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Getting a GRIP on the Electric Grid Through Federal Funding

By Lori Lovely | Nov 20, 2023
Powergrid.
The Department of Energy (DOE) announced funding for transmission grid expansion, modernization and reliability.

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The Department of Energy (DOE) announced funding for transmission grid expansion, modernization and reliability. Known as the Grid Resilience and Innovation Partnerships Program (GRIP), funded by the Bipartisan Infrastructure Law and managed by DOE’s Grid Deployment Office, it oversees $3.46 billion earmarked for 58 projects in 44 states to modernize the electric grid.

Modernizing the grid will enable integration of renewable clean energy technology from sources including wind and solar. It will make the grid more resilient against extreme weather and reduce the impact of natural disasters. It will also improve the grid’s efficiency and reliability by incorporating innovative ideas for electricity transmission, storage and distribution. In addition, this investment—the largest ever in the country’s electric grid—will finance microgrids that serve critical facilities such as hospitals.

This is the first round of investment that is part of the $10.5 billion GRIP program, which itself is part of the Biden administration’s Investing in America agenda. The projects included in this first round, all of which support the President’s Justice40 Initiative to benefit disadvantaged communities, should bring more than 35 gigawatts of new renewable energy online, invest in 400 microgrids and create jobs.

U.S Secretary of Energy Jennifer M. Granholm said, “Today’s announcement represents the largest-ever direct investment in critical grid infrastructure, supporting projects that will harden systems, improve energy reliability and affordability—all while generating union jobs for highly skilled workers.”

            Initial projects include:

  • Georgia: An investment of more than $507 million will be used to update smart grid infrastructure and invest in battery storage, local microgrids and new transmission lines. It will focus on communities that are remote, hard-to-reach and historically underinvested in, in order to decrease the frequency and duration of power outages, reduce energy bill strain on low-income households, and create more than 140 construction jobs.
  • Louisiana: Two projects will focus on assisting disadvantaged communities to withstand extreme weather by supporting statewide emergency response operations through a network of Community Resilience Hubs powered by distributed energy resources (DERs) microgrids. The local grid will be upgraded, including hardening existing transmission lines and distribution systems to reduce outage frequency and duration. A battery backup project will reduce energy bills for disadvantaged communities.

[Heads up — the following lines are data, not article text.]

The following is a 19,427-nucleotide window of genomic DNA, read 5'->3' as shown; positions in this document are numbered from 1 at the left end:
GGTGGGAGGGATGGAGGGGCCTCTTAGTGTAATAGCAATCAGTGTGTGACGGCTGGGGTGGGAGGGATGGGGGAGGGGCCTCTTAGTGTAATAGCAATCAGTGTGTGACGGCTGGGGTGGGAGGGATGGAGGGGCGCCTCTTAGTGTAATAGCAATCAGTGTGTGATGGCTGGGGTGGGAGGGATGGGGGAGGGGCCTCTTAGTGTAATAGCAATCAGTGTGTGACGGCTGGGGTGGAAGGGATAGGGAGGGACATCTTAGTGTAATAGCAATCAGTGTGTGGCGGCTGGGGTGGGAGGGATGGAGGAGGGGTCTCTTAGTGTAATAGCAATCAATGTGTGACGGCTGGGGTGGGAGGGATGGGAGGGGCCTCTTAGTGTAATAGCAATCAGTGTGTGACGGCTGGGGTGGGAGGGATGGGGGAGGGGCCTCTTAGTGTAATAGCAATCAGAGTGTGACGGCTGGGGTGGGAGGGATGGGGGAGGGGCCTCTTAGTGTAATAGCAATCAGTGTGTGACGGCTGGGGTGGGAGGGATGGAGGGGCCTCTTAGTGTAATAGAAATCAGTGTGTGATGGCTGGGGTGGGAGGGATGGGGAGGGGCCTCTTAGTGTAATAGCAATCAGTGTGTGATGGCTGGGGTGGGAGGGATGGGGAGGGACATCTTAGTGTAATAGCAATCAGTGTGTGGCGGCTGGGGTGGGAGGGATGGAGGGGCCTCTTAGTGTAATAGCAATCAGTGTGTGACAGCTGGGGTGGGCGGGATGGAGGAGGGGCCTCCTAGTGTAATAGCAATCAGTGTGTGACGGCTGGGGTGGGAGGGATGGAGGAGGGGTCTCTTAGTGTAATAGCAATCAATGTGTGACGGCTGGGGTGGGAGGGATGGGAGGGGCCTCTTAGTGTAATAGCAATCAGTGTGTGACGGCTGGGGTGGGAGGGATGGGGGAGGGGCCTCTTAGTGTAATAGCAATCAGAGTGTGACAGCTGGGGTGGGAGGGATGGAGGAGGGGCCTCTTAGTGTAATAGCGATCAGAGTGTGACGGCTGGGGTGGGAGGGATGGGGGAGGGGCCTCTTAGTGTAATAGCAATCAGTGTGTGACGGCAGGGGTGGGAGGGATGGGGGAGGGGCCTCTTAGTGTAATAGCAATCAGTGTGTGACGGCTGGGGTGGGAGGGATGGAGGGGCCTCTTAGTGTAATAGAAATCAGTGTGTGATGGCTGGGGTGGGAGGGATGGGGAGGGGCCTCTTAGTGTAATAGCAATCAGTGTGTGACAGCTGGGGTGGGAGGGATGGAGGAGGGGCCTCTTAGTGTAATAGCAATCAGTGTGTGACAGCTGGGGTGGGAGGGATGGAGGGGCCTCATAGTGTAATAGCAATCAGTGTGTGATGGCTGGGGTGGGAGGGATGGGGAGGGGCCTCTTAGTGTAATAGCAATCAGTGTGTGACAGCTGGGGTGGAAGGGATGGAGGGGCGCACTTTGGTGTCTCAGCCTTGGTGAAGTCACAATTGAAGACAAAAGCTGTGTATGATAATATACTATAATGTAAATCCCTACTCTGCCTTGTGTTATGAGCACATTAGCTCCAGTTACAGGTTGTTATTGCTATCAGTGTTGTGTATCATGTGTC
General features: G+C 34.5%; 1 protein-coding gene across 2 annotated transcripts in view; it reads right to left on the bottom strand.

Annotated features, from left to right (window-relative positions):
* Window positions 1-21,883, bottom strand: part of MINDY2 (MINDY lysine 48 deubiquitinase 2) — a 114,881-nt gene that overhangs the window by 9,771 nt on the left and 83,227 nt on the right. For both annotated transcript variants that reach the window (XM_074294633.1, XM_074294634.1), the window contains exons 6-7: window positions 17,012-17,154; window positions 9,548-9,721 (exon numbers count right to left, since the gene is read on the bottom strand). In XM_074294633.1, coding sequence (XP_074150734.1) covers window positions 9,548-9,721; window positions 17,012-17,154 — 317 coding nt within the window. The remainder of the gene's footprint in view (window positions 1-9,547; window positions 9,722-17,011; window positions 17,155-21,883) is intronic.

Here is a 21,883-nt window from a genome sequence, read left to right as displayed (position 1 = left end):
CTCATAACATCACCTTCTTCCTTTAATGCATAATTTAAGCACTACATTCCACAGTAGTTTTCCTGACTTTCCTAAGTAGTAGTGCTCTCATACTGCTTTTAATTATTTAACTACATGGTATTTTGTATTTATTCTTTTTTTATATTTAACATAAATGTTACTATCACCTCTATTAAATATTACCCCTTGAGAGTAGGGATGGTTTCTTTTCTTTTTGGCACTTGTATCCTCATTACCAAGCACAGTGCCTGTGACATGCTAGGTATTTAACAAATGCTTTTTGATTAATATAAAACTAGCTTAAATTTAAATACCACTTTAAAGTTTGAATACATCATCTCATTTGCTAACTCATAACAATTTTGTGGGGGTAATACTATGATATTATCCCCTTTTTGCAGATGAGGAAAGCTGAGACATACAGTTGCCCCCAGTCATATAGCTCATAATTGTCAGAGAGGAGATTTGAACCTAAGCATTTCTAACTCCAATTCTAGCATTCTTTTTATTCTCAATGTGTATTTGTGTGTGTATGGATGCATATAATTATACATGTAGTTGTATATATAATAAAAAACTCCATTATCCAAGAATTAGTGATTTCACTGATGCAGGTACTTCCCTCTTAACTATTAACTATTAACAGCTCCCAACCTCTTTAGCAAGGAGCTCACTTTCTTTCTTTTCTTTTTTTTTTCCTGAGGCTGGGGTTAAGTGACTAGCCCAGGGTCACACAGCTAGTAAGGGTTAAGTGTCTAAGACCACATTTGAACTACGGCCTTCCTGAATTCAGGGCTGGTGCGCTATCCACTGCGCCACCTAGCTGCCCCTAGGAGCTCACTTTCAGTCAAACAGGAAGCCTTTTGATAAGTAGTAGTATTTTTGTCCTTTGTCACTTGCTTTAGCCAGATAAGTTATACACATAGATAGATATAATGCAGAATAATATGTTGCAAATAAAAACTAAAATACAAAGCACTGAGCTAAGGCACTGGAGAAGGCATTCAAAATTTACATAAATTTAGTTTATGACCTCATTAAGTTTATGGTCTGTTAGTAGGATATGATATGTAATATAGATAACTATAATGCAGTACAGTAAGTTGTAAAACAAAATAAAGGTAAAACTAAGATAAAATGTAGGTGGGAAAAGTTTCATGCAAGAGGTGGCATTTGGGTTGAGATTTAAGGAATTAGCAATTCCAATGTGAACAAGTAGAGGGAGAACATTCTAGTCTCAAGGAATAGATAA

• Michigan: New adaptive networked microgrids in the Detroit area will adjust to changing energy demands and supply conditions in real time. The microgrids will rely on new grid-sensing and fault location devices and communication tools to reduce the number and total duration of outages in the microgrid areas.
  • Pennsylvania: Substation flood mitigation, upgrading underground monitoring and control technologies, deploying battery systems for backup power, replacing aging infrastructure and installing advanced conductors will increase grid capacity in southeastern Pennsylvania. Integrating DERs and enabling real-time grid control to reduce outage duration and frequency will create more than 200 new jobs and boost electric service reliability for more than 800,000 people in eastern Pennsylvania. Clean energy generation will help meet targets established in the state’s Climate Action Plan in Pittsburgh.
  • Oregon: Several projects will provide clean energy to customers. Upgrading transmission capacity will connect customers with the currently isolated renewable resources east of the Cascade Mountains, including those on the Warm Springs Reservation. An artificial intelligence-enabled, grid-edge computing platform will improve the connection of DERs. Updating infrastructure for fire resistance and prevention in Oregon and neighboring states will reduce outages and risks.

About The Author

Lori Lovely is an award-winning writer and editor in central Indiana. She writes on technical topics, heavy equipment, automotive, motorsports, energy, water and wastewater, animals, real estate, home improvement, gardening and more. Reach her at: [email protected]


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